Manzke’s Back: Arroyo’s Church and State Brasserie

In an earlier post, I had once declared Bastide (under Manzke) the best restaurant in LA.  I mourned Pytka’s insanity at his departure and could only hope he would show up again soon.  I was hoping for something a bit more upscale than a downtown brasserie, but good food is good food and I was confident that I would be pleased. 

The appetizers were so amazing (and heavy) that we never made it to the entrées.  No matter, it was all great.   The restaurant is in the middle of the newly gentrifying loft district downtown.  Sketchy neighborhood, but that does not keep the crowds away. By the time we left around 10, the crowds were growing, not shrinking.  The atmosphere is at once industrial, Parisian, and Burgundian.  It feels French in the same way of the top Westside sushi bars feel Japanese.  A rather distinctive pro-Obama/anti-bush  post-modern Warhol-style portrait has a significant presence on a key wall.  Open kitchen, open bar.  Very cool and comfortable vibe.

Service was friendly, although sometimes spotty and inconsistent.  It’s a bit unorganized but you can tell it will get better.  At one point, I was trying to decide on one of their higher end burgundies, and since they have no Sommelier the restaurant manager and wine buyer helped me sort through the list.  The wine list, by the way, is great.  100% French, just like the food.  The entire list is pretty much under $100/bottle, most under $50, with plenty of options from Burgundy, Bordeaux, Rhone, Loire, and more.  Lots of options by the glass.  This kind of menu really encourages you to experiment.  We had actually brought a bottle ($15 corkage) and opted not to open it because the list was so interesting. 

The menu was small, but perfect Brasserie.  This was the restaurant I wish they had when I was in Burgundy.  (Burgundy ONLY has upscale dining, unlike Paris.)  We just couldn’t get past the starters.  We shared 5:

Moules Mariniere: Mussels, white wine, pommes frites, aioli.  

These were some of the best mussels I have had in many years.  They had no fishiness at all, and the buttery, flavorful sauce just begged to be sopped by the accompanied crouton.  The fries were fried in pork fat (the new duck fat?) and were perfect, even down to the whipped aioli dipping sauce. 

Escargot de Bourgogne: Snails baked in garlic and parsley butter.  (The menu does not say but each snail was in an individual ramekin and served en croute with puff pastry.   $12

Again, extremely fresh and mildly flavored snails in a butter sauce.  This dish was so rich we just could not do it justice.  It needed to be split over more people. 

Steak Tartare: Hand cut fillet, cornichons, mesclun salad $14

When it comes to steak tartare, we hold  all of it up to the “Max” standard.  Max is our friend from Montreal who used to prepare it in his family’s restaurant.  He has prepared it for us on a few occasions.  I have never had it as good before or since, including a number of Michelin starred restaurants in France.  So when I say that this was a reasonably close 2nd, that is actually a very nice compliment.  For our palate, it could have been chopped a bit courser as it was a tad mushy in texture, and it had a bit too many capers which hid the meat a bit.  A shame, as the quality of the fillet was obviously top-notch.  It is also worth mentioning that the vinaigrette on the mesclun salad was beautiful  – the perfect ratio of acid and oil, and the olive oil used was spectacularly smooth.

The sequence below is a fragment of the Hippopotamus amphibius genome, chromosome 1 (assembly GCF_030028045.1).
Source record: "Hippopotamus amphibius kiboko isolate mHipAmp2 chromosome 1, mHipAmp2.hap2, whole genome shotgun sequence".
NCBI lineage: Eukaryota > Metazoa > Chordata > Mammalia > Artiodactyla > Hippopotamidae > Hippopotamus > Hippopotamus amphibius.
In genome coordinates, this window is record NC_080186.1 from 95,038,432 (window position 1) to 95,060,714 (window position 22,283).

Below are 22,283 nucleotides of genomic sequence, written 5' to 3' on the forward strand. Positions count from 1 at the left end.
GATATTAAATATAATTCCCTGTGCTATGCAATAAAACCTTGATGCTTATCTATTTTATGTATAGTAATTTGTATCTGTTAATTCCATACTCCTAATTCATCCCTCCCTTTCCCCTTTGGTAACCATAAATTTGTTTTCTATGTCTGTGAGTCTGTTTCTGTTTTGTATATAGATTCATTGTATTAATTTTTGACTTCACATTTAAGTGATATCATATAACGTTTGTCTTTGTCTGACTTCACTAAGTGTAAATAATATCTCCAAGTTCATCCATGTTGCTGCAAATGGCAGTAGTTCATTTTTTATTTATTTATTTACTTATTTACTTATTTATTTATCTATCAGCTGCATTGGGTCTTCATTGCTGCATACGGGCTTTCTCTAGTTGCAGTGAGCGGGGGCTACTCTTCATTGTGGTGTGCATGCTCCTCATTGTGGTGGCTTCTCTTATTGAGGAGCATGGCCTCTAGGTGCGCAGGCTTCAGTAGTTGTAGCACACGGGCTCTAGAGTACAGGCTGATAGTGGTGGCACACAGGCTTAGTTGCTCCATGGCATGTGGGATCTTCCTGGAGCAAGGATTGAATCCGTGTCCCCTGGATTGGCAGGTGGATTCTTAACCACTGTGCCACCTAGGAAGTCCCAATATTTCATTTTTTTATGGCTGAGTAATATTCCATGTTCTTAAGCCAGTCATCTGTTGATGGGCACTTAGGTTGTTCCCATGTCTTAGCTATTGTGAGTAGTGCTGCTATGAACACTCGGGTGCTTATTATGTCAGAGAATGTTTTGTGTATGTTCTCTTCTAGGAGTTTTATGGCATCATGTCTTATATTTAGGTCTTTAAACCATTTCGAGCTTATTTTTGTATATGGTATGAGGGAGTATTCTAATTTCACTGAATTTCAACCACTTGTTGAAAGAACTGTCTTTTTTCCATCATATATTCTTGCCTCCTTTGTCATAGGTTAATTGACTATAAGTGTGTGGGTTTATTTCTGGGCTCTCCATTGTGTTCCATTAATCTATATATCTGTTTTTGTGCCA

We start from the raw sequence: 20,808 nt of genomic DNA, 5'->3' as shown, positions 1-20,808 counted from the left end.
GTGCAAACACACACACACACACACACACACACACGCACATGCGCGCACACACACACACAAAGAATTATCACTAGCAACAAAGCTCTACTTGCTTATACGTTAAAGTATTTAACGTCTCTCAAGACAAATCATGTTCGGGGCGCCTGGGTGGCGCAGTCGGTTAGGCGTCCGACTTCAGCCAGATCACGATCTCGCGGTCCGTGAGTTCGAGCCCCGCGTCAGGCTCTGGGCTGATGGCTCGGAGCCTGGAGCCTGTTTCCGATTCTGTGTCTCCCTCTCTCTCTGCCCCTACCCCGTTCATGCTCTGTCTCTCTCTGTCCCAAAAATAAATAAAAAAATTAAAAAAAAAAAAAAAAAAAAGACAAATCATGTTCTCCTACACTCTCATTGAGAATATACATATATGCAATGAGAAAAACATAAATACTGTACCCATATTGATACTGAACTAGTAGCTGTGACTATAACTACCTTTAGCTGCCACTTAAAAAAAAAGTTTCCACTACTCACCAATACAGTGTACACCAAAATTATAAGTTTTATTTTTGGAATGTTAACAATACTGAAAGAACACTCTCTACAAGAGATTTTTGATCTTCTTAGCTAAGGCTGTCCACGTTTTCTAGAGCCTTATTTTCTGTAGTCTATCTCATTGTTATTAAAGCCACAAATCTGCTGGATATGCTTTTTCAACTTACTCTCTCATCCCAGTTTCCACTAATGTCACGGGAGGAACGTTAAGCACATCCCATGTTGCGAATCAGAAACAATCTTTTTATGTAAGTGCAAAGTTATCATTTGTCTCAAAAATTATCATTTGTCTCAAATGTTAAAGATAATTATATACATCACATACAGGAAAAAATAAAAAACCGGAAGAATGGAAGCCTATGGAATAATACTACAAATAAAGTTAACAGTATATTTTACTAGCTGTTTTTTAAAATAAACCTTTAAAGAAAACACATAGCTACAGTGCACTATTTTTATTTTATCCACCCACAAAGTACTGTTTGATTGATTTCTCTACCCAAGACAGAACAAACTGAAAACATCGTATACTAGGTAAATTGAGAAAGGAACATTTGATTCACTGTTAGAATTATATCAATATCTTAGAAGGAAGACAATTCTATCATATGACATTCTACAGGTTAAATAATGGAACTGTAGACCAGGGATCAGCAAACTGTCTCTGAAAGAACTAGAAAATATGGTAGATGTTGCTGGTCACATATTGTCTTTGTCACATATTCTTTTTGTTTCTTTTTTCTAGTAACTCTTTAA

Raviolis des Champignons:  Wild Mushrooms, fines herbs

This dish was the only one that disappointed me.  The mushrooms tasted like they were all white mushrooms.  If there were wild mushrooms in it they were lost on me.  Also, I think at this point all the buttery sauces may have been causing a bit of palette fatigue.

Bouillabaisse: Provencal fish soup, prawns, mussels, clams. $14

This perhaps was our favorite dish.  All I can say is SAFFRON.  And this saffron is not your everyday saffron.  The smell was so pervasive I felt like I was in a field of crocus.  The sensation was both intense and delicate at the same time; quite phenomenal.  And of course the fish again was of the highest quality.  You can tell each fish was prepared separately before adding to the broth as it was all perfectly cooked.  It was not listed on the menu but ours also contained large sea scallops.  It is worth noting that there were two of everything making it very easy to split. 

It was at this point that we sadly passed on the entrées and went right to dessert, as there was one we really wanted to try:

Chocolate Pot Au Creme: Berries, Chambord
: $7

So rich, so mouthwatering.  The chocolate has a high % of cacao, and was European in origin, not sure from where.  I had one spoonful and that was more than plenty for me.  Scot finished every last drop. 

All in all, a great casual eatery with the quality of ingredients you would only expect at a very upscale restaurant.  The menu also has a great selection of salads and tartes ($10-$15) and entrées ($11-$25) as well as items a la carte, cheeses, more.  This is a great place to take a date or a group.  Sample some wine, try a variety of authentic French cuisine, and it won’t break the bank.  This will be a great place for Los Angeles.

Church and State
1850 Industrial Street, Los Angeles

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